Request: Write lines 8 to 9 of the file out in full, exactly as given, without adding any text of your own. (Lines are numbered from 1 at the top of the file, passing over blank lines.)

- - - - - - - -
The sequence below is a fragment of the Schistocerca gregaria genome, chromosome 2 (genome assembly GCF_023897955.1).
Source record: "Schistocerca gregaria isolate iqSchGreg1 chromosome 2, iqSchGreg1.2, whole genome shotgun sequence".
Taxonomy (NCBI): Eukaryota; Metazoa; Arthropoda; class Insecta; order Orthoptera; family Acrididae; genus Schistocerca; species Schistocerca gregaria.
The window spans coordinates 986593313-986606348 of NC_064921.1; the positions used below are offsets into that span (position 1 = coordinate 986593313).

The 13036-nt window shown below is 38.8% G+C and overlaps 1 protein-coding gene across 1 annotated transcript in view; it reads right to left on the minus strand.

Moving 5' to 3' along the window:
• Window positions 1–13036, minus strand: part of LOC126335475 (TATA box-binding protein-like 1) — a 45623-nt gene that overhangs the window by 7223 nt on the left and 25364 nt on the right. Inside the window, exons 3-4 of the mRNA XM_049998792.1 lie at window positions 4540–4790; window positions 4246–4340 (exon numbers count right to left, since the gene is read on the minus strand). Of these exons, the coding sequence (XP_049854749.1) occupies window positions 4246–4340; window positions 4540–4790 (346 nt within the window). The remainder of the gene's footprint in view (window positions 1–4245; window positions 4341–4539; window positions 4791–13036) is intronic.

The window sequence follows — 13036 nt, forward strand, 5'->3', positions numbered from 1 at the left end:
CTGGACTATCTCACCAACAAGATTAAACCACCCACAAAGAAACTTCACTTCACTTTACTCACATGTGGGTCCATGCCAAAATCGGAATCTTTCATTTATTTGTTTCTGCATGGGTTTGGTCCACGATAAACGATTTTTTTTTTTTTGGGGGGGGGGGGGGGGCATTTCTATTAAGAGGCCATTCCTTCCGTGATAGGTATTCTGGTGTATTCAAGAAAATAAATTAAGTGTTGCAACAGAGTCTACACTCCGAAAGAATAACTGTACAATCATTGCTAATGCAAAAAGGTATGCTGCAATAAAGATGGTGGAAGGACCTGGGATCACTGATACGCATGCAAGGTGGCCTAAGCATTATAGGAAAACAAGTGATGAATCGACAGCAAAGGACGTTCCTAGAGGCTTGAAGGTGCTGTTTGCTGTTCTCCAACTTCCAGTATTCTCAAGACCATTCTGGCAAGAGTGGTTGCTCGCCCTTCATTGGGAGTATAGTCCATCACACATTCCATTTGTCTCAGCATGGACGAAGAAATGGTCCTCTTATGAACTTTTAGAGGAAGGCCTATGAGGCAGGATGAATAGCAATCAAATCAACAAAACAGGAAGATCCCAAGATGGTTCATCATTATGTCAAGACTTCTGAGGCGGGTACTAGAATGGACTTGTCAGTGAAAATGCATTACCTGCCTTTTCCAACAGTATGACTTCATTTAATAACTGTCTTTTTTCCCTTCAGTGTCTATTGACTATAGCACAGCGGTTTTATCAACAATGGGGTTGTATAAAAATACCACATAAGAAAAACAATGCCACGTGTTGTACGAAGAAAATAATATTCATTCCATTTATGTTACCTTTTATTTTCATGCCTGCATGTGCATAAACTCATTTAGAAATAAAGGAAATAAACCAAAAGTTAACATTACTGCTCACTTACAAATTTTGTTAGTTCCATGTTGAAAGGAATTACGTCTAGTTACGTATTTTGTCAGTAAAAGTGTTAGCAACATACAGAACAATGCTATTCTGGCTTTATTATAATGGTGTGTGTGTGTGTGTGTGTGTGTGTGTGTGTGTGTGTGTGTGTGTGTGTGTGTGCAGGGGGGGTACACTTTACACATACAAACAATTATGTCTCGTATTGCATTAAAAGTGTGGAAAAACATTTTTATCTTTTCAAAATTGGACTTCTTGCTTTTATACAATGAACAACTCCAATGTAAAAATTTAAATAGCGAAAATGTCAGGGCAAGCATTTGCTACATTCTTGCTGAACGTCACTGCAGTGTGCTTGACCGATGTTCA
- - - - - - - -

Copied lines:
The window sequence follows — 13036 nt, forward strand, 5'->3', positions numbered from 1 at the left end:
CTGGACTATCTCACCAACAAGATTAAACCACCCACAAAGAAACTTCACTTCACTTTACTCACATGTGGGTCCATGCCAAAATCGGAATCTTTCATTTATTTGTTTCTGCATGGGTTTGGTCCACGATAAACGATTTTTTTTTTTTTGGGGGGGGGGGGGGGGCATTTCTATTAAGAGGCCATTCCTTCCGTGATAGGTATTCTGGTGTATTCAAGAAAATAAATTAAGTGTTGCAACAGAGTCTACACTCCGAAAGAATAACTGTACAATCATTGCTAATGCAAAAAGGTATGCTGCAATAAAGATGGTGGAAGGACCTGGGATCACTGATACGCATGCAAGGTGGCCTAAGCATTATAGGAAAACAAGTGATGAATCGACAGCAAAGGACGTTCCTAGAGGCTTGAAGGTGCTGTTTGCTGTTCTCCAACTTCCAGTATTCTCAAGACCATTCTGGCAAGAGTGGTTGCTCGCCCTTCATTGGGAGTATAGTCCATCACACATTCCATTTGTCTCAGCATGGACGAAGAAATGGTCCTCTTATGAACTTTTAGAGGAAGGCCTATGAGGCAGGATGAATAGCAATCAAATCAACAAAACAGGAAGATCCCAAGATGGTTCATCATTATGTCAAGACTTCTGAGGCGGGTACTAGAATGGACTTGTCAGTGAAAATGCATTACCTGCCTTTTCCAACAGTATGACTTCATTTAATAACTGTCTTTTTTCCCTTCAGTGTCTATTGACTATAGCACAGCGGTTTTATCAACAATGGGGTTGTATAAAAATACCACATAAGAAAAACAATGCCACGTGTTGTACGAAGAAAATAATATTCATTCCATTTATGTTACCTTTTATTTTCATGCCTGCATGTGCATAAACTCATTTAGAAATAAAGGAAATAAACCAAAAGTTAACATTACTGCTCACTTACAAATTTTGTTAGTTCCATGTTGAAAGGAATTACGTCTAGTTACGTATTTTGTCAGTAAAAGTGTTAGCAACATACAGAACAATGCTATTCTGGCTTTATTATAATGGTGTGTGTGTGTGTGTGTGTGTGTGTGTGTGTGTGTGTGTGTGTGTGTGTGTGTGCAGGGGGGGTACACTTTACACATACAAACAATTATGTCTCGTATTGCATTAAAAGTGTGGAAAAACATTTTTATCTTTTCAAAATTGGACTTCTTGCTTTTATACAATGAACAACTCCAATGTAAAAATTTAAATAGCGAAAATGTCAGGGCAAGCATTTGCTACATTCTTGCTGAACGTCACTGCAGTGTGCTTGACCGATGTTCA